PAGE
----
As a therapist/counselor/social worker, I focus on ways to instill hope, to help others understand the influence of their past and to develop skills and new perspectives to improve their effectiveness. These concepts will compliment medication prescribed by a client’s psychiatric provider or can, of course, be used by individuals not being treated with medication. I am not licensed to prescribe medication.
There is so much we, as individuals, can do to improve our situations. I enjoy teaching skills and concepts that improve our experience of life. No doubt we all have problems, some seemingly insurmountable, some just difficult but we all have the ability to control the way we respond to our life experiences. Pain may be a part of life, but I think we benefit from exploring the idea that suffering may be optional.
Often individuals I have worked with have made simple (but challenging) changes and improved their lives significantly. I am not therapist who tries to oversimplify complicated issues and teach you to “think positively” instead I am the kind of individual who supports you in your process of change. I believe life takes practice, we try things and if they work we keep practicing them and if they don’t we try to learn from them. I also recognize that sometimes we slip back to previous ineffective ways of dealing with our lives and we need to get back on track. That’s why my practice contains the word “practice,” we all are practicing; I am practicing just as you are.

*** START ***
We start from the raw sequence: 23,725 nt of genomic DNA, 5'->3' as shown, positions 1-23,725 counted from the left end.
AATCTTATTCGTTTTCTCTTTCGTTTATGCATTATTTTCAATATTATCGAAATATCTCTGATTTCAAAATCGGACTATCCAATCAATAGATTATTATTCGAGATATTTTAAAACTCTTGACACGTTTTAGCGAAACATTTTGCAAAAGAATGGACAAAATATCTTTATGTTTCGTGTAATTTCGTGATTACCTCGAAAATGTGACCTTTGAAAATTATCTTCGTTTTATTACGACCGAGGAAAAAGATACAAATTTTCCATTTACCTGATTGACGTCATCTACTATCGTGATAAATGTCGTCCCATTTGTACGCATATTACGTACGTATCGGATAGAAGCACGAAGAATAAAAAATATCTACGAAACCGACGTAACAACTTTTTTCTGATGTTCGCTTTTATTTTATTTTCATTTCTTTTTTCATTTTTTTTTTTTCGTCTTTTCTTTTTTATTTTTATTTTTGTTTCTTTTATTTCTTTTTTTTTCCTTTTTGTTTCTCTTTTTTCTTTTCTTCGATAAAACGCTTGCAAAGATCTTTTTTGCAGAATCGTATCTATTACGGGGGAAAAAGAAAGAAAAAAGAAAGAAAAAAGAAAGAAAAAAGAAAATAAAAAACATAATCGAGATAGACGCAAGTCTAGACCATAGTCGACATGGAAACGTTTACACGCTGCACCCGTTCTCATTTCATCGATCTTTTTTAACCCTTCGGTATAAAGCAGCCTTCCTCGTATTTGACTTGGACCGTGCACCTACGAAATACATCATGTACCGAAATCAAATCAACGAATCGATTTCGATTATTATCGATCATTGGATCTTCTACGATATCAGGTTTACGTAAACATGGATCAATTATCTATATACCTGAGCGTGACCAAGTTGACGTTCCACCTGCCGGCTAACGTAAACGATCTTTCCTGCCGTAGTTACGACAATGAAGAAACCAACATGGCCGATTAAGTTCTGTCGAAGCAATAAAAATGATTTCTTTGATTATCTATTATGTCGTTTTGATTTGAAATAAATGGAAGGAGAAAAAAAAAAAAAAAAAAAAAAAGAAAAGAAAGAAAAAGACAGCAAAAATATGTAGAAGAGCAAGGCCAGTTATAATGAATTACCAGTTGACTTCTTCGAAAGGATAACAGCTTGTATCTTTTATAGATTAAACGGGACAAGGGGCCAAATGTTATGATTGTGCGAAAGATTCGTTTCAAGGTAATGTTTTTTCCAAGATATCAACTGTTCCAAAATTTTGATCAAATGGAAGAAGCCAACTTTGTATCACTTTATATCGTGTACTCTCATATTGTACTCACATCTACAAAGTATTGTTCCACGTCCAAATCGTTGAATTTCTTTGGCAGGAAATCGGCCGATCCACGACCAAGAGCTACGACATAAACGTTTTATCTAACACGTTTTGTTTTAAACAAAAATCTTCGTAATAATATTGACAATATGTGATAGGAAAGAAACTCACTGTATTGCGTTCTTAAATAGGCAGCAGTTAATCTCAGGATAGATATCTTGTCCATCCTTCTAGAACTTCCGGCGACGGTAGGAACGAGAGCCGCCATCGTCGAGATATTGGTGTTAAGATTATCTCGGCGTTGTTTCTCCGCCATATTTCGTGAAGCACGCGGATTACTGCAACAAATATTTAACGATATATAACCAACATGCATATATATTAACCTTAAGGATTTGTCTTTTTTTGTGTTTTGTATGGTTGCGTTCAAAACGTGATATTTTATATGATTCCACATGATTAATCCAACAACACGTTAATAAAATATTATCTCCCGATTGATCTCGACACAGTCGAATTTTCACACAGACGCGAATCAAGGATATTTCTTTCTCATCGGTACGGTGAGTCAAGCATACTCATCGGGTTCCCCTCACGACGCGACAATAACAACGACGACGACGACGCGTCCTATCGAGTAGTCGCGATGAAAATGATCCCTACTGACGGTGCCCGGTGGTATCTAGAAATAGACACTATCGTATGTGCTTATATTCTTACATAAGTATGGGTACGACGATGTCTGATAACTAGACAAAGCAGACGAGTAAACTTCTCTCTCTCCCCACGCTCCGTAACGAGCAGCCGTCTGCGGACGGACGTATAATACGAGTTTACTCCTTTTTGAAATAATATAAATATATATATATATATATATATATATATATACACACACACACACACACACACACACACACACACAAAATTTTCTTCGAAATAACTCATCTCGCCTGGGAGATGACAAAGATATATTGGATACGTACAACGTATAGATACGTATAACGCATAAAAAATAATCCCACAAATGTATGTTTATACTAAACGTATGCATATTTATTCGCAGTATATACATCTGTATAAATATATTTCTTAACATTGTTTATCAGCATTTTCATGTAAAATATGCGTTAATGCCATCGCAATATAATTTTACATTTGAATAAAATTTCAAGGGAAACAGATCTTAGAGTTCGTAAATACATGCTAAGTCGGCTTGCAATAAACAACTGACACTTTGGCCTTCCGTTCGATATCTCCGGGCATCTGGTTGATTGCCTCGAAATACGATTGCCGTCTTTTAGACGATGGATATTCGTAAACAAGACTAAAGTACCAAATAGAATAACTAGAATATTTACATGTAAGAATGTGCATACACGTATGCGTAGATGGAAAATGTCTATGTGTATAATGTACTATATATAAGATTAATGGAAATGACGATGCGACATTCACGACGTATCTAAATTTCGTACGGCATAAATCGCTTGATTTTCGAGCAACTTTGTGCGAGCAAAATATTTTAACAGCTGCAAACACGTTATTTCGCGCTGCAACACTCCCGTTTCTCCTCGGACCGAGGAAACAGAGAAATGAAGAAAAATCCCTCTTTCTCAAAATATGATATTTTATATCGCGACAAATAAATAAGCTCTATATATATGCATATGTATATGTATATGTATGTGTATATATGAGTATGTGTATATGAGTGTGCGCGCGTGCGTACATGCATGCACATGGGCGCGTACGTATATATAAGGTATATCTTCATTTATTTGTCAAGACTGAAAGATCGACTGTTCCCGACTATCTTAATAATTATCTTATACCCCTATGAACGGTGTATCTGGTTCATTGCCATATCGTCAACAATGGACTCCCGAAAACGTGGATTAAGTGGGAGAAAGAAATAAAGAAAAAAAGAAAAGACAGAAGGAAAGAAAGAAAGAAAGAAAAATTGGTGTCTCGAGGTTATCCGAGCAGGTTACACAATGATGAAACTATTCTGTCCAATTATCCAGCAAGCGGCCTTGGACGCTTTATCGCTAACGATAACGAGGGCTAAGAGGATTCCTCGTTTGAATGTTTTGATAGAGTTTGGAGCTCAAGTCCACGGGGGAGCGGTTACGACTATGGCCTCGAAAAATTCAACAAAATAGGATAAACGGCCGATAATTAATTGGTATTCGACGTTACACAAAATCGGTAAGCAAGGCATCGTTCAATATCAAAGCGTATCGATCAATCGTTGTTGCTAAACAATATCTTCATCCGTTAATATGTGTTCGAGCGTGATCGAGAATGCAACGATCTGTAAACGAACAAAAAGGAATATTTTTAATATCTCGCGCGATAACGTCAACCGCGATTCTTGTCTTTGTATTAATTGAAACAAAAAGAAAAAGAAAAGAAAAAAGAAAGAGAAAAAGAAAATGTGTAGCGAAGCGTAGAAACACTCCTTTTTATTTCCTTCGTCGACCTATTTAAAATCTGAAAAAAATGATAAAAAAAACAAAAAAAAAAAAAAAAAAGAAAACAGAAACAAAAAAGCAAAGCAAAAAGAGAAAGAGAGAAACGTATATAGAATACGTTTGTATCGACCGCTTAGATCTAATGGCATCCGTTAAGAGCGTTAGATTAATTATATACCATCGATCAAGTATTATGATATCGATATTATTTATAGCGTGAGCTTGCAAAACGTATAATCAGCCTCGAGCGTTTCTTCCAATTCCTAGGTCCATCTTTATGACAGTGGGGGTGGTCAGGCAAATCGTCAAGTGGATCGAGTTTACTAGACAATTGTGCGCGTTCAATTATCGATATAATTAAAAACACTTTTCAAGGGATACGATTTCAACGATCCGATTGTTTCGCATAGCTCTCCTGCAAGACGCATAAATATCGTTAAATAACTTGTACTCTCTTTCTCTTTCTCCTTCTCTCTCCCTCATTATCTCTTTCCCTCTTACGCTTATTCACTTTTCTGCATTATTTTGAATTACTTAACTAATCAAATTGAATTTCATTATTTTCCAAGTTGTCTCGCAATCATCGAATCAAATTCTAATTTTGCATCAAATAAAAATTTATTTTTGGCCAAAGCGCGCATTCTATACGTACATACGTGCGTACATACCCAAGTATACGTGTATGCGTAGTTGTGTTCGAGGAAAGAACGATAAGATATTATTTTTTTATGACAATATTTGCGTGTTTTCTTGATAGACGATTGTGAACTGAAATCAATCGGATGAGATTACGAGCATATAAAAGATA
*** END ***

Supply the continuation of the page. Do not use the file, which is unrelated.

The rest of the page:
My approach incorporates concepts of Dialectical Behavior Therapy (DBT). The core concept of the DBT perspective is the ability to be in the moment, on purpose (mindfulness) without judgment. Being mindful provides us with the ability to observe our experiences and understand how we work and how our brains work.
We all have an Emotion Mind and a logical (Reason) Mind and if we practice we can develop our Wise Mind. Our Wise Mind takes input not from one or the other of our “minds” but both. Our ability to evaluate a situation logically and systematically is important and equally important is our emotional experience related to that situation (although the emotional experience is sometimes more difficult to understand.) One type of experience is no more or less important than the other and both perspectives offer valuable input. Our Wise Mind might be thought of as our deepest sense of knowing.